Clinical Trials for Spondylosis

Several clinical trials for spondylosis are recruiting patients.  Spondylosis is the medical term for degenerative osteoarthritis that develops in the spine’s joints.  Many people age 60 and older may have cervical (neck) or lumbar (low back) spondylosis.  The condition is often detectable on an x-ray.  Symptoms typically include mild to severe pain that may radiate (travel) into an extremity (your arm or leg).

Clinical trials are research studies that help improve detection and treatment of spinal osteoarthritis.  As the whole population of the United States steadily grows older, the need for patients with spondylosis in clinical trials increases.  Through human studies, doctors and research specialists gain knowledge about spondylosis, in turn making application by developing technologies (eg, medications, biologics, and devices) that improve quality of life for mature adults and the elderly.  

Why Volunteer to Participate in a Spondylosis Clinical Trial?

Participation in a clinical trial for spondylosis gives you the opportunity to become more informed and active in your medical care.  You may be able to receive a new treatment that is not readily available to the public, and the medical professionals who conduct the research study are focused on spondylosis. 

Who Is Responsible for My Care During a Clinical Trial?

Your regular doctor (eg, primary care physician) continues to be essential to your medical care.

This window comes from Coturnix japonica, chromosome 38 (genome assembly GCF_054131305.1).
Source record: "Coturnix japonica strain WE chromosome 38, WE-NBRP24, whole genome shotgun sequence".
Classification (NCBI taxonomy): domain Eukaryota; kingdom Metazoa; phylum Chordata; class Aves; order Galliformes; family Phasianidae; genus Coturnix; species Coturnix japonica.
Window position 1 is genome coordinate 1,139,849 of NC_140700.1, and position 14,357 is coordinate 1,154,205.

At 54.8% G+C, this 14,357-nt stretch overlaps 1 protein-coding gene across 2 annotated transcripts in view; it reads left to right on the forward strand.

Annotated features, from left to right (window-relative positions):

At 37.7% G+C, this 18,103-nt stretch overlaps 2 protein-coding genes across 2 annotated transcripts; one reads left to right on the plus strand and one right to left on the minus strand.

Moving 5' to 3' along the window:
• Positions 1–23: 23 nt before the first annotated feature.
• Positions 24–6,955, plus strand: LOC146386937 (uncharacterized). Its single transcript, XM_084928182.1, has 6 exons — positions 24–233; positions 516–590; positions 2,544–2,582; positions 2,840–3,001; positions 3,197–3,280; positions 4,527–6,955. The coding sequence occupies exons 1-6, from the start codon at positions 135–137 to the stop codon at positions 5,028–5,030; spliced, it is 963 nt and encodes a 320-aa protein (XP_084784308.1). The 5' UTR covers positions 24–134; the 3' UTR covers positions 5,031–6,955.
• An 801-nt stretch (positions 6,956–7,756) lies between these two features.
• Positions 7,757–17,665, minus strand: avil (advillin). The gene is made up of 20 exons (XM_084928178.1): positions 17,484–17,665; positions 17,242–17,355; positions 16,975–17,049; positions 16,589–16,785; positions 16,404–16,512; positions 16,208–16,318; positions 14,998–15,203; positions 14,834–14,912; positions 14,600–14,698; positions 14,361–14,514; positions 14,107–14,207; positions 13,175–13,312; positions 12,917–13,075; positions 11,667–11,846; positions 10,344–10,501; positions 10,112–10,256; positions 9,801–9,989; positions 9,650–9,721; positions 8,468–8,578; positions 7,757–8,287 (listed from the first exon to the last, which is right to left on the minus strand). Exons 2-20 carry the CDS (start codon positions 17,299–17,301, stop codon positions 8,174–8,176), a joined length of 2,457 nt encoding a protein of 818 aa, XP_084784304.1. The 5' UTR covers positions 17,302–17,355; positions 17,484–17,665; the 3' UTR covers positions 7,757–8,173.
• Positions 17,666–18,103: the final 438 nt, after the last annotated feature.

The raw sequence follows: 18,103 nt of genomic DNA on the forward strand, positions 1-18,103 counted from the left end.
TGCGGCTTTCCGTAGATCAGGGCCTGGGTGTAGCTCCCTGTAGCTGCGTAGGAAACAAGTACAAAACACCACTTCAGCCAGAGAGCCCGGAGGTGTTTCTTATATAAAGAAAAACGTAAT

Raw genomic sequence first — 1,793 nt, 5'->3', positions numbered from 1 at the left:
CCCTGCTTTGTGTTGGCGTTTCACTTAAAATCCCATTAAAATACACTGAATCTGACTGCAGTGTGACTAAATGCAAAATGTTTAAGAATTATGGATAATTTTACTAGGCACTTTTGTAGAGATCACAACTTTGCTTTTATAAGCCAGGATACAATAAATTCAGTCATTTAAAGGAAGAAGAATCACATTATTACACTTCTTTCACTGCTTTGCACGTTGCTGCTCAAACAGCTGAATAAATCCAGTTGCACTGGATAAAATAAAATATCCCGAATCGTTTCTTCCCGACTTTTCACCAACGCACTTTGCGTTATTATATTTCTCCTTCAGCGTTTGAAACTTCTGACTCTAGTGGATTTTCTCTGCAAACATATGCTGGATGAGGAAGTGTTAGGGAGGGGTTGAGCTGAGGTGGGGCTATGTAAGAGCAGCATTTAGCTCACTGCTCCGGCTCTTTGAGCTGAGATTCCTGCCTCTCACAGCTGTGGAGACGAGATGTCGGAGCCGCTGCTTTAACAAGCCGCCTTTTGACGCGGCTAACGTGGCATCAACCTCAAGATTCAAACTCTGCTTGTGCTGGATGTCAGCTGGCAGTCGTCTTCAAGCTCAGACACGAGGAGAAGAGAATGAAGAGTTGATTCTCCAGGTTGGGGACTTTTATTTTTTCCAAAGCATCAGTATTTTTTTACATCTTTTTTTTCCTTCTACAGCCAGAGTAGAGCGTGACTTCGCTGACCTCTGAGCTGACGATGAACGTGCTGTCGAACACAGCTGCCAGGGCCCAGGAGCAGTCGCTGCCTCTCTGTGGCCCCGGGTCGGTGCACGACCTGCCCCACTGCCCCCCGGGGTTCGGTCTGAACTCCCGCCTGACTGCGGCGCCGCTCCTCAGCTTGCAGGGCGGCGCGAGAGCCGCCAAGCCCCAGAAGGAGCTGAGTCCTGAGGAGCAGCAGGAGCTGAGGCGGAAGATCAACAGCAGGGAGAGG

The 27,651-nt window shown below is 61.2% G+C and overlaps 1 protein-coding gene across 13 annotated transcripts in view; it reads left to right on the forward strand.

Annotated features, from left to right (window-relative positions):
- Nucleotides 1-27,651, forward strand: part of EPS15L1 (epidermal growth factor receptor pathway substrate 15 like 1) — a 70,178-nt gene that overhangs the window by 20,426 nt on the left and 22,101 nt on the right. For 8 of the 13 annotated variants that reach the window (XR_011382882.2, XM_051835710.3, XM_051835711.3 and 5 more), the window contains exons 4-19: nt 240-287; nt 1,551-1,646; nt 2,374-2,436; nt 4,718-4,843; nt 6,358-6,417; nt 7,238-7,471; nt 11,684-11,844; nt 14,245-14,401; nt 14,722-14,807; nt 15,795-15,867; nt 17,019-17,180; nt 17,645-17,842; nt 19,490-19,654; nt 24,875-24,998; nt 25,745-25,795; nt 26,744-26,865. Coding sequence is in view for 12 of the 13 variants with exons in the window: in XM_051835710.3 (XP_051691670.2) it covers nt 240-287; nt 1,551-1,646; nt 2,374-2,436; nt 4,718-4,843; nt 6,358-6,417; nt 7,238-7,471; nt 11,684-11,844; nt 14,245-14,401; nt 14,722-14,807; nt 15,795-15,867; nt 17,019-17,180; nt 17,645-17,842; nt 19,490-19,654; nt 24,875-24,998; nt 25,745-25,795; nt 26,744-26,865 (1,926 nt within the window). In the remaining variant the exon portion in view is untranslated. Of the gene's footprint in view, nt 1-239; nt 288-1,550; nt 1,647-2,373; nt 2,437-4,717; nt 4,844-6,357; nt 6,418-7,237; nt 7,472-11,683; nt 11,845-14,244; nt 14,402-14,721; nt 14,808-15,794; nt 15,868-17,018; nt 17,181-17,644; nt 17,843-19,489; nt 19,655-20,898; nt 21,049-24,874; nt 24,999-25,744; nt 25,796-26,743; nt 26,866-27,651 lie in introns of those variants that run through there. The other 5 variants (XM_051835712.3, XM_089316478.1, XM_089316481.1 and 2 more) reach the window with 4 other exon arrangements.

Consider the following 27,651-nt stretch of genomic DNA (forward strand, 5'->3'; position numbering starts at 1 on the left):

The Principal Investigator of the clinical trial is often a board-certified and/or fellowship-trained doctor who specializes in treating spondylosis, such as a rheumatologist, neurosurgeon, or orthopaedic spine surgeon.  Sometimes, there are more than one lead investigator supported by clinical trial coordinators and nursing staff.

Is a Clinical Trial for Spondylosis Safe?

It is important to understand that any medical treatment or therapy has risks.  While a clinical study may focus on spondylosis, patient safety is paramount.  In fact, a clinical trial is not allowed to recruit participants until the study’s plan (called a protocol) receives approval by an Institutional Review Board (IRB).  Of course, other necessary approvals are needed too.  IRBs follow regulations set forth by the United States Food and Drug Administration (FDA).


Informed Consent is another safeguard.  The Informed Consent written document details the risks associated with spondylosis study participation and possible benefits.  Participants are free to withdraw from a clinical trial at any time.